Boots, shoes that cover part of the leg as well as the foot, have been worn to protect the feet and legs since very ancient times. The people of ancient Greece, beginning with the Minoans from the Greek island of Crete dating from 3000 to 1400 B.C.E. , made many different styles of boots and developed shoemaking into a skilled craft and a fine art.
The ancient Greek society of Minoans, named for a legendary king in Greek mythology, Minos, had a highly developed sense of decorative fashion. Along with colorful skirts and tunics, they wore many types of slippers, shoes, and boots. Though most historians believe that shoes were not worn indoors, many Cretans did wear boots outside. Women wore delicate ankle boots as well as tall boots with high heels, and Cretan men wore tall boots that covered the calf and were tied on with leather straps. Young Minoan men and women played a special athletic game where they performed gymnastic stunts over the backs of running bulls. For these ritual games, they wore special knee-high boots of leather dyed tan, red, or white.
Later, in the classical Greek society of the fifth and sixth centuries B.C.E. , almost all Greeks went barefoot much of the time. Shoes were never worn inside, and even the wealthiest people only wore sandals outdoors. However, those who did heavy outdoor work, such as soldiers, farmers, hunters, and some slaves, often wore boots rather than sandals. Ancient Greek boots resembled sandals in many ways. Many were tied on with leather straps like sandals, and some covered the sole, sides of the foot, and calf, while leaving the toes and the top of the foot bare. Some young Greek men wore leggings that resembled boot tops but left their feet bare. Soldiers often wore high boots with wooden soles and leather tops, which were tied on with wide leather laces. Other Greek boots had leather or felt soles that laced up the front like modern shoes and tied at the ankle or the calf. By the end of the fifth century B.C.E. many young men wore highly decorated boots made of white leather or fabric, with turned down tops trimmed in bright colors.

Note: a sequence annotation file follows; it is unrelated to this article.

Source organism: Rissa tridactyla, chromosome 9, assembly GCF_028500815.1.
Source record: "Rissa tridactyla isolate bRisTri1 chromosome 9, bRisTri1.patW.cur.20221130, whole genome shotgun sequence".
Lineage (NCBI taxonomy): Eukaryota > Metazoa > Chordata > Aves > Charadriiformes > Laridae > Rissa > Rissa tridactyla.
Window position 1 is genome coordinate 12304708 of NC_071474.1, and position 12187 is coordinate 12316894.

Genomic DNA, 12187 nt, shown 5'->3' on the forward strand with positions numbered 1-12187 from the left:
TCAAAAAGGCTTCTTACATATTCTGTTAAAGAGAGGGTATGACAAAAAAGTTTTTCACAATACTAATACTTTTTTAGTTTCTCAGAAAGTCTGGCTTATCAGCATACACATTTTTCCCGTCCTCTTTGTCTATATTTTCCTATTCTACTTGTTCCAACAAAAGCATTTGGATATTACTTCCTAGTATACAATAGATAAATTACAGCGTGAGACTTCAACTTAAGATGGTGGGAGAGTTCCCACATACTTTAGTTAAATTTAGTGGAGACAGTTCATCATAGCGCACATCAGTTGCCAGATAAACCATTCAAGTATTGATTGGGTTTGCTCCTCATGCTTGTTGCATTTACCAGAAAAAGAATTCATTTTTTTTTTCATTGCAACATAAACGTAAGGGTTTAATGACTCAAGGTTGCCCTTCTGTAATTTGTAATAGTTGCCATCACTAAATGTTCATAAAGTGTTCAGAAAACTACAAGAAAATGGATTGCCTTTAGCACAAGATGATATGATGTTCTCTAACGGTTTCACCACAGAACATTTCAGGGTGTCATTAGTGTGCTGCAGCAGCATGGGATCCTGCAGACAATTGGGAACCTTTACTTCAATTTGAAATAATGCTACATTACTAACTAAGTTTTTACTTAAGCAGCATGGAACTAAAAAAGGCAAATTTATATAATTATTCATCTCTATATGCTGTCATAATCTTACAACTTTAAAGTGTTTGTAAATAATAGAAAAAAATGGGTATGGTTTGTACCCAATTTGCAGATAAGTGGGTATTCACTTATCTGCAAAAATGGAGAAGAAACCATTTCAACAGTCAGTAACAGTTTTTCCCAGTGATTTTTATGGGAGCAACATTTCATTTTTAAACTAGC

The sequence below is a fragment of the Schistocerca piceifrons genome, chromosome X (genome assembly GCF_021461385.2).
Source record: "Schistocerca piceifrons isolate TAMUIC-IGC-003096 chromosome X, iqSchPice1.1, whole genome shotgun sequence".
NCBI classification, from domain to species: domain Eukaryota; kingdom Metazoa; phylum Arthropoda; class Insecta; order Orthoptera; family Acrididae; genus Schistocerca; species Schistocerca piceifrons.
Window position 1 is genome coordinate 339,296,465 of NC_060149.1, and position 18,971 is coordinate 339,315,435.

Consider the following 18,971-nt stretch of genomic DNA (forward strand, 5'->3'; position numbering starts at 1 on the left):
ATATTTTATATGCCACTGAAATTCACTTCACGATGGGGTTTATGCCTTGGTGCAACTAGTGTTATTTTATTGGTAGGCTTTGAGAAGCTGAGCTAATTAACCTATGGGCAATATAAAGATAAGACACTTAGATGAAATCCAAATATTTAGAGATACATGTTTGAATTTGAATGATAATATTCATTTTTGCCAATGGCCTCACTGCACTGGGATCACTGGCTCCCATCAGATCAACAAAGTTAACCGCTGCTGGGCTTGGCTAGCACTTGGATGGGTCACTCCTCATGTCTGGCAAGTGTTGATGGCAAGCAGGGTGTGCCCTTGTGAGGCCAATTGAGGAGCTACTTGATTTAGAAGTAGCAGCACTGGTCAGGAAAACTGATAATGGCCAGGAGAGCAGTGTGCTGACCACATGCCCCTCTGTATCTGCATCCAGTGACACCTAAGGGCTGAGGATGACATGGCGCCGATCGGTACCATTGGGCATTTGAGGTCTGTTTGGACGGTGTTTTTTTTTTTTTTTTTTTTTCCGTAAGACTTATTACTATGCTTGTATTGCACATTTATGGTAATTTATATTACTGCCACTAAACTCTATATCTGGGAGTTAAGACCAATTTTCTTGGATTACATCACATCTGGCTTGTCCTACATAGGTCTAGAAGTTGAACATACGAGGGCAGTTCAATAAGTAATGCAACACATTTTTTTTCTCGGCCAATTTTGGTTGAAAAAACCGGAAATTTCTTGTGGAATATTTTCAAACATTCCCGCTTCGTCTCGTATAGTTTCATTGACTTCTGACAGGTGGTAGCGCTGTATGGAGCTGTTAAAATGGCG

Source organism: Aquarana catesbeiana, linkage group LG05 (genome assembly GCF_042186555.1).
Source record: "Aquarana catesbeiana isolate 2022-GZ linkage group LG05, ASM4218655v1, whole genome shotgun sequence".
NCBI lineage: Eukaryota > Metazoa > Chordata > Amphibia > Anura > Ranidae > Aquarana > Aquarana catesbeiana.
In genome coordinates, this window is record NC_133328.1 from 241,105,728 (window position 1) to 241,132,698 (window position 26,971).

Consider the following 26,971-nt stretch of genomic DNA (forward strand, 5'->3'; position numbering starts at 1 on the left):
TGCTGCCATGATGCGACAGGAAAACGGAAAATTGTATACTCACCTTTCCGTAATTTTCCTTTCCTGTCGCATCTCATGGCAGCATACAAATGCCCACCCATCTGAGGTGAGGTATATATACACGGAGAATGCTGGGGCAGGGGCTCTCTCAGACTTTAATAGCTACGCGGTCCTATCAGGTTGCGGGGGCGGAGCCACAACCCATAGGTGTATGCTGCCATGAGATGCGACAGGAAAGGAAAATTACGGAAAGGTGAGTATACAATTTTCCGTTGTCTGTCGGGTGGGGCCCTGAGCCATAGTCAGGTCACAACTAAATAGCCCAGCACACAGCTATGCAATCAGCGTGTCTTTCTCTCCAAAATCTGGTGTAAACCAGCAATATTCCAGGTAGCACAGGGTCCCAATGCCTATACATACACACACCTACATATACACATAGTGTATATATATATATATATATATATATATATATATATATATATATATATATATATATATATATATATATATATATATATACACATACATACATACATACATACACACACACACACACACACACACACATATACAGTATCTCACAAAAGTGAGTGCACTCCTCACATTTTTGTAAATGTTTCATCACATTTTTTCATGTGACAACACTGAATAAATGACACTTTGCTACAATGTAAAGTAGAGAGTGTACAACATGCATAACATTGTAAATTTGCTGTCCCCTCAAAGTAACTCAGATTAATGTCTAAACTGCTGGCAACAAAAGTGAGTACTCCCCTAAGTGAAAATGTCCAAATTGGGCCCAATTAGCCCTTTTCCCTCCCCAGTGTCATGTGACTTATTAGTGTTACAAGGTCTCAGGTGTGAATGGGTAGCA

The stage actors who performed the famous Greek dramatic plays also wore boots. Different styles of boot were used to help the audience distinguish the characters. For example, since all ancient Greek actors were men, the actors who portrayed female characters often wore loose-fitting boots, while the actors who played the male characters wore tightly laced boots to help the audience distinguish the men from the women in the play.
Kippen, Cameron. "The History of Footwear: Sandals." Curtin University of Technology Department of Podiatry. http://podiatry.curtin.edu.au/sandal.html (accessed on July 24, 2003).
Payne, Blanche, Geitel Winakor, and Jane Farrell-Beck. The History of Costume: From Ancient Mesopotamia Through the Twentieth Century. 2nd ed. New York: HarperCollins, 1992.